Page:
As you will probably know, this theorem has many complexities which I will not attempt to cover here.  In the mid 1970’s I corresponded with two mathematicians at the Open University about my approach, Robin Wilson and Fred Holroyd, who were both very helpful and encouraging.  The theorem was proven in 1976 by Kenneth Appel and Wolfgang Haken, running one of the biggest computers for over 1000 hours.  I soon decided that it was time to go onto other things!  However, my journey had been fascinating with numerous amazing findings which have been so useful in my art.

I can keep to relatively simple methods for my pictures.

 Here is the design, used above, with my initial overdraws shown in red.

Assumed formation design used by Skydivers, with initial overdraws. Mick Burton four colour overdraw.

Assumed formation design used by Skydivers, with initial overdraws. Mick Burton four colour overdraw.

On final completion of the overdraws, every junction should have two of its three legs overdrawn and so the start decision (1) above overdraws two legs and this means that the third leg, which I call a “spar”, links to another junction where the other two legs must be overdrawn.

We then carry on making decisions which trigger other overdrawn lines across spars.  Usually there is a “knock on” effect where new overdraws connect with already overdrawn lines which then trigger more overdraws.

If we go wrong and a junction is triggered which has all three legs overdrawn, or none, we have to go back and change earlier decisions in a controlled process.  I usually photocopy the overdraws completed, every two or three stages, so that going back is not too time consuming.

Here is the situation after decision (3).  Decision (2) in blue had only triggered two overdraw sections but decision (3), in green, has triggered ten sections to be overdrawn in green.

Four Colour Overdraw decision 3 triggers 10 further overdraws, in green. Mick Burton, continuous line artist.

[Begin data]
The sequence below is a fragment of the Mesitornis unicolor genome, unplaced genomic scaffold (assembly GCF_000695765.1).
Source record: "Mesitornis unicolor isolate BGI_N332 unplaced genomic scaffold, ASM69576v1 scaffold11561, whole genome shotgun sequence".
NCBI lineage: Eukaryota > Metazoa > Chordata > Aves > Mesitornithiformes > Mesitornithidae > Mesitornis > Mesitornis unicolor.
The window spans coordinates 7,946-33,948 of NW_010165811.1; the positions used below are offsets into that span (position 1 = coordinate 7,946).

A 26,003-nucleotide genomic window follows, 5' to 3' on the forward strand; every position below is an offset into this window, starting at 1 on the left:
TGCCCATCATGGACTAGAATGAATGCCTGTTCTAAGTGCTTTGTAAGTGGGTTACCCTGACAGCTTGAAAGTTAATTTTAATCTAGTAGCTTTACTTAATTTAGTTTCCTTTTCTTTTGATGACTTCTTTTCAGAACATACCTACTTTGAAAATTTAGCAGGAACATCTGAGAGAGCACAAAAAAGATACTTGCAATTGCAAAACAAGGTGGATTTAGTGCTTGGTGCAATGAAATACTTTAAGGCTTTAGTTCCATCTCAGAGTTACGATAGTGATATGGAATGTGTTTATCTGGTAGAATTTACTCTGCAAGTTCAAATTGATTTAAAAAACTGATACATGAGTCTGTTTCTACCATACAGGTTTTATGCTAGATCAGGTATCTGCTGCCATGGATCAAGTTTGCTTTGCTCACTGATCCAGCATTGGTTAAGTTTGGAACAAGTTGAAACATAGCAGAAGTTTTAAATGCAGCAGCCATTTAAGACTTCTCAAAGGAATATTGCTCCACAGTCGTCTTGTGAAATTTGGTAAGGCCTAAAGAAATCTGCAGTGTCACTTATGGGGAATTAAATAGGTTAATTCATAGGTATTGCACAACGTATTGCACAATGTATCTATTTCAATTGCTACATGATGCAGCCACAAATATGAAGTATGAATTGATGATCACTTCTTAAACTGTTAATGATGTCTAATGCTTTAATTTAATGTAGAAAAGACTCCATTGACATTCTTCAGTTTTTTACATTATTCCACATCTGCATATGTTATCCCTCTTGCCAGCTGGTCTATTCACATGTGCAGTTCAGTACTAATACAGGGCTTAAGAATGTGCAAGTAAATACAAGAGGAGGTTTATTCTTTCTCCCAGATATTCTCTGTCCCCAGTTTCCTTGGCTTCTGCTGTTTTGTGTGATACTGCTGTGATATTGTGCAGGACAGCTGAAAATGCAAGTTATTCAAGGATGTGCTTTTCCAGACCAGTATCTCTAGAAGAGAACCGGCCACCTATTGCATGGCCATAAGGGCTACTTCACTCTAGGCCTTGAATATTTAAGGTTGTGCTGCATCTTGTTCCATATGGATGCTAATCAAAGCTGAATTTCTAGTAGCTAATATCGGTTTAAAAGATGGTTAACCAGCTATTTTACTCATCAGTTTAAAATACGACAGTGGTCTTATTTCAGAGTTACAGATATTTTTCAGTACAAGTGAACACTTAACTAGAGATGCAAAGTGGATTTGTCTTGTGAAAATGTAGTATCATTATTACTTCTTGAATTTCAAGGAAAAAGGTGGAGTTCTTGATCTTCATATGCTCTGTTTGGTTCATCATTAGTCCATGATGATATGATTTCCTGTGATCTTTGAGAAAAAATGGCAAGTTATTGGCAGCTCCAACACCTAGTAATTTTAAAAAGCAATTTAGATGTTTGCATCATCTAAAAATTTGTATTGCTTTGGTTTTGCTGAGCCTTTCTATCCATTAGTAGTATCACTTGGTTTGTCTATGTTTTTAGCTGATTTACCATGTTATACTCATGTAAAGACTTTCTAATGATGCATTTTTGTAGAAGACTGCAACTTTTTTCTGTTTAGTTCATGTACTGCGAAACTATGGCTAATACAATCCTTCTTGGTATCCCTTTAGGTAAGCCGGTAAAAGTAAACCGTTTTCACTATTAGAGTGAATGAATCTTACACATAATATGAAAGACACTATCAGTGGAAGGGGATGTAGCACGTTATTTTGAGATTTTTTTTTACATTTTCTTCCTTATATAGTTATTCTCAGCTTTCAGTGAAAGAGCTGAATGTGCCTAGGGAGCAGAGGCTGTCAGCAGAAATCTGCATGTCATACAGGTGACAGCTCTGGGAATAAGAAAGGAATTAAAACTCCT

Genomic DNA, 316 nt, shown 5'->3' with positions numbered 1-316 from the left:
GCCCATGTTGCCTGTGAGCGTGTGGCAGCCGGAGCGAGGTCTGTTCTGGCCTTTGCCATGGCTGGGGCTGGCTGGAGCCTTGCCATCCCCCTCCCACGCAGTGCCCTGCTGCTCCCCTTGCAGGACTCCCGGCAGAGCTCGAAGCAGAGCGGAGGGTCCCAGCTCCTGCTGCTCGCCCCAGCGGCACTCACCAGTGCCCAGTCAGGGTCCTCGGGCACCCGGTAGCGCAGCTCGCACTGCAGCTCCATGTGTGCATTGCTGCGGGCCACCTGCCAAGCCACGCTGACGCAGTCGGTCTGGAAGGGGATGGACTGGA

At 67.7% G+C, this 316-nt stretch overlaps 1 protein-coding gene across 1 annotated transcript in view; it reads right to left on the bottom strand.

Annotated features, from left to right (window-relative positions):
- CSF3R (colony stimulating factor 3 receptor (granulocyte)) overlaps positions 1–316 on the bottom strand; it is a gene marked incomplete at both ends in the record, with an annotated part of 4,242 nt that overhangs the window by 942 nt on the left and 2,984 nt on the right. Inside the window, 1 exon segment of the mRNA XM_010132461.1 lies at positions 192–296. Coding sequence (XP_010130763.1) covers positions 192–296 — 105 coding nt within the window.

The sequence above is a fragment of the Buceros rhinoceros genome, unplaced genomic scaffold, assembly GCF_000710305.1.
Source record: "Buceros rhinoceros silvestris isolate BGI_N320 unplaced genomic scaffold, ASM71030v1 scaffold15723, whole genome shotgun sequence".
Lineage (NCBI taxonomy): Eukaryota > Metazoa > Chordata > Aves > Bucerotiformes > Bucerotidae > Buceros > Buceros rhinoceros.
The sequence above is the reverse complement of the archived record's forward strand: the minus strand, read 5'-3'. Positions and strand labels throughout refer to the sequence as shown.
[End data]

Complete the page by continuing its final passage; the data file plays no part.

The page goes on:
Four Colour Overdraw decision 3 triggers 10 further overdraws, in green. Mick Burton, continuous line artist.

Here is the completed overdraw.  It can be seen that some decisions still only trigger one or two overdraws, but decisions 5 and 7 triggered 13 and 12 overdraws respectively.  There are 80 junctions in the design and it took 11 decisions to complete the overdraws.

completed Four Colour Theorem overdraw, on design based upon Skydivers formation design. Mick Burton, continuous line artist.

completed Four Colour Theorem overdraw, on design based upon Skydivers formation design. Mick Burton, continuous line artist.

The completed overdraw has several continuous overdraws.  I tried other variations but had to accept that this design cannot be overdrawn with a Single Continuous overdraw.  This is due to the design having basically only two full rings of circles, which means that some tips of petals cannot be included in a continuous overdraw.

Continuous lines overdrawn on Skydiver formation design, using Four Colour Theory method. Mick Burton

Continuous lines overdrawn on Skydiver formation design, using Four Colour Theory method. Mick Burton

This situation can be overcome by adding links between the tips of the petals to produce that extra ring of areas.  Here is the expanded design and the stages of overdraw.  I managed to complete the Single Continuous overdraw in one sequence without having to go back to change any decisions.

Increased size design with successful Single Line Overdraw using Four Colour Theorem method. Overdraw decisions shown. Mick Burton.

Increased size design with successful Single Line Overdraw using Four Colour Theorem method. Overdraw decisions shown. Mick Burton.

Of course it looks better with one solid colour overdraw and no decision numbers.

Skydiver formation design with links between out petals completed, overdrawn with a Single Continuous Line using Four Colour Theorem method. Mick Burton.

Skydiver formation design with links between out petals completed, overdrawn with a Single Continuous Line using Four Colour Theorem method. Mick Burton.

I have said that the method of overdraw was developed with Four Colours in mind, and so you could use one pair of colours alternately within the above overdraw and another pair of colours on the outside of the overdraw (which can include the background).

I have found another interesting result in that if you use strong colours inside the overdraw, as it is the main image, and neutral colours outside (or even leave the outside blank) then the gaps between the “petals” show good use of space.  Here is the design simply coloured in strong red inside the overdraw, which creates a good contrast as the background seeps in. 

Solid colour within single continuous overdraw, with Four Colour method, showing good use of space. Mick Burton.

Solid colour within single continuous overdraw, with Four Colour method, showing good use of space. Mick Burton.

The chains of areas produced by the continuous overdraws can be coloured, not just in two pairs of colours to demonstrate Four Colours, but with a colour sequence or a mixture of sequence, alternate colours or even one colour.  In the last picture I have used colour sequence on main chains of areas related to the central space and, as a contrast,  light grey on the chains connected to the outside of the design.

Star Burst. Four Colour Theorem applied to a map of shell shapes wound round from the centre. Rainbow sequence of colours. Mick Burton, 1971